The Benefits of Thermogravimetric Gas Chromatography–Mass Spectrometry


The Column

ColumnThe Column-07-24-2014
Volume 10
Issue 13

The combination of a thermogravimetric analyzer (TGA) with mass spectrometry (MS) to analyze evolved gases is a well-known technique. However, it does not allow differentiation between gases that evolve simultaneously; TG combined with gas chromatography–mass spectrometry (TG–GC–MS) can allow for a more complete characterization. This article explains more

The combination of a thermogravimetric analyzer (TGA) with mass spectrometry (MS) to analyze evolved gases is a well-known technique. However, TG–MS does not allow differentiation between gases that evolve simultaneously; TG combined with gas chromatography–mass spectrometry (TG–GC–MS) can allow for a more complete characterization.


Pyrolysis is now a standard way to introduce samples to gas chromatography (GC) systems, but it is limited because it cannot correlate the evolution of volatiles to precise temperatures. The same issue arises in thermal analysis when using data from a thermogravimetric analyzer (TGA). A TGA measures the change in the weight of a sample as a function of temperature. The temperature-to-weight loss relationship is precisely defined, but researchers are limited to guessing what is eluting at each temperature point. Replacing a headspace or pyrolysis unit with a TGA can allow a more precise determination of the off-gas's relationship to temperature. This can help analysts to determine the source of the off-gas, whether it is the result of evaporation or the combination of another material.

The use of a TGA also allows characterization of materials not suitable for gas chromatography–mass spectrometry (GC–MS) including solid residues left after pyrolysis. For example, fillers such as carbon black, glass fibres, or oxides; or the heavy oils remaining after a simulated distillation.

Researchers can also produce heat capacity and enthalpy values for a reaction that is evolving gas by using a simultaneous differential thermal analyzer (STA) to introduce a sample to a gas chromatograph system. This can be extremely useful in combustion reactions such as the burning of a biofuel or in the release of a chemical during a condensation polymerization reaction.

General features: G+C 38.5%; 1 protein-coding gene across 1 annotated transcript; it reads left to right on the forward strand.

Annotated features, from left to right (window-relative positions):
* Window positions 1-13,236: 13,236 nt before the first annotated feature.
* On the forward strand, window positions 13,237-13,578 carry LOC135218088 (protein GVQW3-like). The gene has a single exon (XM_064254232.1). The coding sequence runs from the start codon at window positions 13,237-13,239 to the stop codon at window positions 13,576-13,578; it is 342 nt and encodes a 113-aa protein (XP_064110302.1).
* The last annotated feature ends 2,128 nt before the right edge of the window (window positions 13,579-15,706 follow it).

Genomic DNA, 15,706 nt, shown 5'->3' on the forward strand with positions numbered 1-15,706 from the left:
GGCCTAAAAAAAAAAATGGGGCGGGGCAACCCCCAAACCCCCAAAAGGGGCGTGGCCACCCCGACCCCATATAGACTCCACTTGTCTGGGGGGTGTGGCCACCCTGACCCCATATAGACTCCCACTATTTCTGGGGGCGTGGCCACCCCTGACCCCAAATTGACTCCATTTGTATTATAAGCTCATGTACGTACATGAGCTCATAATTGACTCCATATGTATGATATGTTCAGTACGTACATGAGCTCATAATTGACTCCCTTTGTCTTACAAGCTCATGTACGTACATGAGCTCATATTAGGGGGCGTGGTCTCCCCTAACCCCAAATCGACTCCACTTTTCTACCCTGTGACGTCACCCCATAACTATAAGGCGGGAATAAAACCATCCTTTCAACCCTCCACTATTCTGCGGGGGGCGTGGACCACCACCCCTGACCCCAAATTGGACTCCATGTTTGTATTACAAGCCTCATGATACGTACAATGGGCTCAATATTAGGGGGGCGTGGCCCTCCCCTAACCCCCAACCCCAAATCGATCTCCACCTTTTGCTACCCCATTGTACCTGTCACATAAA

Using TG to Understand the Leaching Process

GC–MS can differentiate between similar compounds, such as methanol and ethanol, and can also characterize complex gaseous mixtures coming off a sample. GC–MS can be used to detect extremely small levels of contaminants such as those in leachates. In fact, information can be collected on the small amounts of material evolved from complex matrices and this ability to analyze very small amounts of evolved gases is needed to understand processes like leaching, where a packaging material and/or its contents contaminate each other and degrade properties. This is a concern for many people as bisphenol A (BPA) and other plastizers can be leached into food. In some cases, researchers can even quantify the size of the effect by determining the amount of leachable material absorbed by using gas sample capture loops. This is often semi-quantitative as precise determinations can be difficult.

In the following two case studies, we look at the benefits of combining the techniques.

Case Study: Analysis of Coffee Beans in Plastic Containers

TG combined with GC–MS can be applied to the detection of leachable substances that contaminate foods and pharmaceuticals and which are often present at very low levels and in complex matrices, such as plasticizers or other packaging contaminants. It is important to understand the relationship of temperature with the evolution of the gas, to avoid misidentifying the products of decomposition or pyrolysis of the sample as a contaminant.

Figure 1: Thermogram from the analysis of African (blue) and Indonesian (red) green coffee beans.

Method: The analysis was performed on a Pyris 1 TGA (PerkinElmer) using alumina pans and a standard furnace. The instrument was calibrated with nickel and iron and all samples were run under helium purge. Heating rates varied from 5 °C/min to 40 °C/min, depending on the sample under test. The furnace was burned off between runs in air. Samples were approximately 10–15 mg. Data analysis was performed using Pyris 9.0 Software (PerkinElmer). During the TG–GC–MS analysis, a Clarus 680 C GC–MS (PerkinElmer) was used. A 0.32 mm i.d. deactivated fused-silica transfer line was connected to the GC injector port. The transfer line was heated to 210 °C and connected to a 30 m × 0.32 mm, 1-µm Elite WAX column (PerkinElmer). In both cases, data analysis was performed using TurboMass GC–MS software (PerkinElmer).